Lattice gauge theory is a fairly young research area in Theoretical Particle Physics. It is of great promise as it offers the framework for an ab-initio treatment of the nonperturbative features of strong interactions. Ever since its adolescence the simulation of quantum chromodynamics has attracted the interest of numerical analysts and there is growing interdisciplinary engage ment between theoretical physicists and applied mathematicians to meet the grand challenges of this approach. This volume contains contributions of the interdisciplinary workshop "Nu merical Challenges in Lattice Quantum Chromo dynamics" that the Institute of Applied Computer Science (IAI) at Wuppertal University together with the Von-Neumann-Institute-for-Computing (NIC) organized in August 1999. The purpose of the workshop was to offer a platform for the exchange of key ideas between lattice QCD and numerical analysis communities. In this spirit leading experts from both fields have put emphasis to transcend the barriers between the disciplines. The meetings was focused on the following numerical bottleneck problems: A standard topic from the infancy of lattice QCD is the computation of Green's functions, the inverse of the Dirac operator. One has to solve huge sparse linear systems in the limit of small quark masses, corresponding to high condition numbers of the Dirac matrix. Closely related is the determination of flavor-singlet observables which came into focus during the last years.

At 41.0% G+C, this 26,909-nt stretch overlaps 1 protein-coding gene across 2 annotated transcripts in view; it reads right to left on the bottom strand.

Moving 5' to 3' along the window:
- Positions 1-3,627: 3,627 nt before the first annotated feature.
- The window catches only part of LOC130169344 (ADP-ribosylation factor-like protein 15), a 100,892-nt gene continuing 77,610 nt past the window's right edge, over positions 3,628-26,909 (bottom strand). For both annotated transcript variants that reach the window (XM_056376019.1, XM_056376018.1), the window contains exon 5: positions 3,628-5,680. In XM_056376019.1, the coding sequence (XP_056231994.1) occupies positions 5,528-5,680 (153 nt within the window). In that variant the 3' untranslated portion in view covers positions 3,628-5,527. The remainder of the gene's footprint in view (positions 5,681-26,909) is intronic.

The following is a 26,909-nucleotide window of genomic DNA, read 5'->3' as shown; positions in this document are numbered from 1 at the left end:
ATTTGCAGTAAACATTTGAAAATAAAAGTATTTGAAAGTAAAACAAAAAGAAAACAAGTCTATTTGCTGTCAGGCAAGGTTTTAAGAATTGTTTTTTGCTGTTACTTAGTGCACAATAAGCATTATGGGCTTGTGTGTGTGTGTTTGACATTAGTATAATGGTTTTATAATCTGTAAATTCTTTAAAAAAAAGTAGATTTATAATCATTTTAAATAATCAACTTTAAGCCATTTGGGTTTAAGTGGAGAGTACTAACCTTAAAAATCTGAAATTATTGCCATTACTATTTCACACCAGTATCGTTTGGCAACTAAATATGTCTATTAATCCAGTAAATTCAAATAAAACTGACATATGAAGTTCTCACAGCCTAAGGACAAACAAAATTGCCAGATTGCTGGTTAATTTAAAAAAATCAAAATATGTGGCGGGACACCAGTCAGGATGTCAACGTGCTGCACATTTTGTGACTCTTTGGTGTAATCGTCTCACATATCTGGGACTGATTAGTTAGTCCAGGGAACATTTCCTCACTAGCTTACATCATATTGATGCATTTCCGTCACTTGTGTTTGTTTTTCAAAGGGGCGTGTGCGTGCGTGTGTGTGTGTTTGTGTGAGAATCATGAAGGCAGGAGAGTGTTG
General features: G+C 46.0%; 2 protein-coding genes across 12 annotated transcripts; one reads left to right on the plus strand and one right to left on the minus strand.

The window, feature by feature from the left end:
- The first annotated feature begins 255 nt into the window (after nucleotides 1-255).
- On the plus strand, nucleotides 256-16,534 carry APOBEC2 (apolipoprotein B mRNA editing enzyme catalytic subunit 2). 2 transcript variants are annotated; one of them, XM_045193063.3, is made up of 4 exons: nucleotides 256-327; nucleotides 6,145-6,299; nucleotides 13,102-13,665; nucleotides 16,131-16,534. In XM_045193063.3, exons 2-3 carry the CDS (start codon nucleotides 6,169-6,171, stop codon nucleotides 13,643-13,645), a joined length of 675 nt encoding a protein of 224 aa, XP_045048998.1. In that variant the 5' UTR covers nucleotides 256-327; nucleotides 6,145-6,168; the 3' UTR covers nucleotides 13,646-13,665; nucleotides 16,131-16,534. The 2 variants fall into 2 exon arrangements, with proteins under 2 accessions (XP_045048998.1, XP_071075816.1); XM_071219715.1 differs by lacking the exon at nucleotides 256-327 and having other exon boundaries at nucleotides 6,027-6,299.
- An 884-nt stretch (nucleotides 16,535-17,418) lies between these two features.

In recent years kinetic theory has developed in many areas of the physical sciences and engineering, and has extended the borders of its traditional fields of application. This monograph is a self-contained presentation of such recently developed aspects of kinetic theory, as well as a comprehensive account of the fundamentals of the theory. Emphasizing modeling techniques and numerical methods, the book provides a unified treatment of kinetic equations not found in more focused works. Specific applications presented include plasma kinetic models, traffic flow models, granular media models, and coagulation-fragmentation problems. The work may be used for self-study, as a reference text, or in graduate-level courses in kinetic theory and its applications.
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